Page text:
Biden again defends U.S. pullout as world powers struggle with Afghanistan evacuations

KABUL/WASHINGTON (Reuters) -World powers struggled on Friday to hasten evacuations from Afghanistan after reports of Taliban reprisals, as U.S. President Joe Biden insisted that the chaos following the American troop withdrawal had not diminished Washington’s international credibility.

Facing a torrent of criticism at home and abroad for his handling of the withdrawal and the subsequent Taliban conquest of Afghanistan, Biden pledged that every American who wanted to would be evacuated, with about 13,000 flown out so far.

“I have seen no question of our credibility around the world from our allies,” Biden said in a speech from the White House.

“We are united with our closest partners to execute the mission at hand,” he said.

He said he could not promise what the final outcome would be in Afghanistan, where the United States has waged a 20-year war. But he promised to work with other countries to set “harsh conditions” for any cooperation or recognition of the Taliban, based on their human rights record.

“They’re looking to gain some legitimacy, they’re going to have to figure out how they’re going to retain that country,” he said. “And there’s going to be some harsh conditions, strong conditions we’re going to apply that will depend on … how well they treat women and girls, how they treat their citizens.”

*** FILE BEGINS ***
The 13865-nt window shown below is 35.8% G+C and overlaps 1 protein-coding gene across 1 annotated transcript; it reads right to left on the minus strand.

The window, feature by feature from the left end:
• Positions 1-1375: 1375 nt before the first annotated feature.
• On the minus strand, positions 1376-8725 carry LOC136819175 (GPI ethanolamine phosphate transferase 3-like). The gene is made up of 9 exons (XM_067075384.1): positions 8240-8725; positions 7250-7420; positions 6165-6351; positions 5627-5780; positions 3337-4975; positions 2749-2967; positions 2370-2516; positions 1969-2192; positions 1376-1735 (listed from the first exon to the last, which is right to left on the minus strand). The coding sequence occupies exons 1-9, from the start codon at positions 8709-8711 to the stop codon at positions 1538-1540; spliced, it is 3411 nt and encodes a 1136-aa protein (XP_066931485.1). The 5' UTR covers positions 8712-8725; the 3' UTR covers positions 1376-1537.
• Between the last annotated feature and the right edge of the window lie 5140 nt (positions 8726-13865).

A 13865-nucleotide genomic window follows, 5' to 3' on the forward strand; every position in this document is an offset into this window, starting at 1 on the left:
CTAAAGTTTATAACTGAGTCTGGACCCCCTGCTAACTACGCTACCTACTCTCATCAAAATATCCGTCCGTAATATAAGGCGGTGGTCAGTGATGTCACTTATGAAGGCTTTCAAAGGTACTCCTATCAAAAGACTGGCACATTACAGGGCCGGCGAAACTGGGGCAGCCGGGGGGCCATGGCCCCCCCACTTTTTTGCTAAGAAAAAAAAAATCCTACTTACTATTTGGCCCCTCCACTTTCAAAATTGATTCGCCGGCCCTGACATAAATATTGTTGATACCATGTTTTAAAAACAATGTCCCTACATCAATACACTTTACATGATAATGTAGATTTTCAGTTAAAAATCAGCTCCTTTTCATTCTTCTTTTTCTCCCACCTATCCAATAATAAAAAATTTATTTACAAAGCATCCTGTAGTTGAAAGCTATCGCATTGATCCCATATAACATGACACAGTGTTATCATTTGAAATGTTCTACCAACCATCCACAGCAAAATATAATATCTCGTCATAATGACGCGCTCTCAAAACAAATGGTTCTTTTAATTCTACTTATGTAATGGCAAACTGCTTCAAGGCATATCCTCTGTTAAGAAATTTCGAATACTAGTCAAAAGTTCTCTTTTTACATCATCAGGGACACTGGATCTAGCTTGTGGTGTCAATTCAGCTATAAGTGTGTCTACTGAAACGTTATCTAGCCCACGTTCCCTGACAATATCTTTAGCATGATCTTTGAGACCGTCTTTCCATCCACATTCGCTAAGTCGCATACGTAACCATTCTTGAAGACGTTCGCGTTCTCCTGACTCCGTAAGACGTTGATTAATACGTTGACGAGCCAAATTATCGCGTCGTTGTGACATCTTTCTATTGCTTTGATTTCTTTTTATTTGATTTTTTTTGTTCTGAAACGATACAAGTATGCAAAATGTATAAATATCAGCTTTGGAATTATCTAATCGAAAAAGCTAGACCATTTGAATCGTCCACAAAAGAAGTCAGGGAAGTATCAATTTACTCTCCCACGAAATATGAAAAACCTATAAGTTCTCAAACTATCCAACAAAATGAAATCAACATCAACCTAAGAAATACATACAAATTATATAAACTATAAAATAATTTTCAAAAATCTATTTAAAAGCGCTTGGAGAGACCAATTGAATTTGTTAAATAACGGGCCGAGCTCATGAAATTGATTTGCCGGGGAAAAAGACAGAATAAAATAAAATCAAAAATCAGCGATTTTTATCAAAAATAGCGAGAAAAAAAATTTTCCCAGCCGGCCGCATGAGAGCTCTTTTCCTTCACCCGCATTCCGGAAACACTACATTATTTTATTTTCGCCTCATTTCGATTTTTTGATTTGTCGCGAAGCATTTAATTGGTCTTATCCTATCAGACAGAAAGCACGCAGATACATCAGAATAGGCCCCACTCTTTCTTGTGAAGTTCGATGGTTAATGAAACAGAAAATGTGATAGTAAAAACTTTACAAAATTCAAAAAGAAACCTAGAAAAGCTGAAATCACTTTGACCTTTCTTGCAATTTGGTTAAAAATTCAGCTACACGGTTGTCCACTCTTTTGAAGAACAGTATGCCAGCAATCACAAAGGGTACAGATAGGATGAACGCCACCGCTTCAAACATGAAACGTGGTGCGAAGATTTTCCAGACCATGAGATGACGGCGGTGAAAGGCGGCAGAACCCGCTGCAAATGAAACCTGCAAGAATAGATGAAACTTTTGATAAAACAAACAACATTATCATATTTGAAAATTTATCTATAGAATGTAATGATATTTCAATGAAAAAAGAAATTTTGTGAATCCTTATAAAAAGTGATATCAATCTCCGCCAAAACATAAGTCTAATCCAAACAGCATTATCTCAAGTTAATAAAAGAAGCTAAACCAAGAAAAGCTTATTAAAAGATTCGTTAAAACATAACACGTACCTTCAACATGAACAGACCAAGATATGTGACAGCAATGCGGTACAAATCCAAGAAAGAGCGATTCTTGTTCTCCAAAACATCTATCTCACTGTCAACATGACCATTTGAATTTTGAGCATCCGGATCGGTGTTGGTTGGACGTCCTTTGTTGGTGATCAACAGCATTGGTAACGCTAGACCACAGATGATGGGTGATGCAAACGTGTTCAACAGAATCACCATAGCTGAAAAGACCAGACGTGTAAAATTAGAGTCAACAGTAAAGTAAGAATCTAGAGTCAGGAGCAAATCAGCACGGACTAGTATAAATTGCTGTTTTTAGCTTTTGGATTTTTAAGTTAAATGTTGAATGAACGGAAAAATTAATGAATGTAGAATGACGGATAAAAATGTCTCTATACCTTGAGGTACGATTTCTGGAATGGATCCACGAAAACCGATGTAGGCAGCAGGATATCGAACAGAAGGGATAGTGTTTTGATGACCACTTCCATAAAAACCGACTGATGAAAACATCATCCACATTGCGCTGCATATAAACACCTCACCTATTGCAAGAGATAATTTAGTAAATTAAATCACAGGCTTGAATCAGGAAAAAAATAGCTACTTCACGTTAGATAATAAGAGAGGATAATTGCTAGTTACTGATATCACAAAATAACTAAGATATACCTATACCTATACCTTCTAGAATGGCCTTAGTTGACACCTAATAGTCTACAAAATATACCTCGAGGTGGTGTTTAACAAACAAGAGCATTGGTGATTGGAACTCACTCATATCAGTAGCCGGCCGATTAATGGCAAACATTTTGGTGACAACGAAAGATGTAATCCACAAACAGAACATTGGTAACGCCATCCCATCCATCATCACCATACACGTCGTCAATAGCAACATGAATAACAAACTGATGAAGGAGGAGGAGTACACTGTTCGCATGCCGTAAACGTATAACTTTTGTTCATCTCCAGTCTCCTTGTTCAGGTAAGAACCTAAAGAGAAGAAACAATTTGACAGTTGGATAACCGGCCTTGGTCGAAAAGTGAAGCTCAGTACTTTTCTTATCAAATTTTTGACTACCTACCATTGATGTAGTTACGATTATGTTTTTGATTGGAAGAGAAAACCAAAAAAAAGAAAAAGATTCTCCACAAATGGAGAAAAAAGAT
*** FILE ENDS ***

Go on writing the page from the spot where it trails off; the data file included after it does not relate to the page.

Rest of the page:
Thousands of desperate Afghans clutching papers, children and some belongings thronged Kabul airport where gun-toting Taliban members urged those without travel documents to go home. In and around the airport, 12 people have been killed since Sunday, NATO and Taliban officials said.

Former government officials told harrowing tales of hiding from the group, as armed gunmen went from door to door. One family of 16 described running to the bathroom, lights off and children’s mouths covered, in fear for their lives with the militants at their door.

“Those who may be in danger have no clear way out,” U.N. High Commissioner for Refugees (UNHCR) spokesperson Shabia Mantoo said, urging neighboring countries to keep borders open.

The speed with which the Islamist group conquered Afghanistan, as foreign troops were withdrawing, surprised even their own leaders and left power vacuums.

Biden reiterated his contention that the U.S.-funded and -armed Afghan military had been expected to put up more of a fight.

“The overwhelming consensus was that they (the Afghan government forces) were not going to collapse … they were not going to put down their arms and take off,” Biden said.

The Taliban called for unity, asking imams at Friday prayers to persuade people not to leave. Residents in Kabul and four other cities said attendance was low, though prayers passed off without incident.

PROTESTS, ‘DESPITE A TALIBAN GUN’

A witness said several people were killed in the eastern city of Asadabad on Thursday when the Taliban fired on a protest. There were similar shows of defiance in two other eastern cities – Jalalabad and Khost – coinciding with celebrations of the nation’s 1919 independence from British control.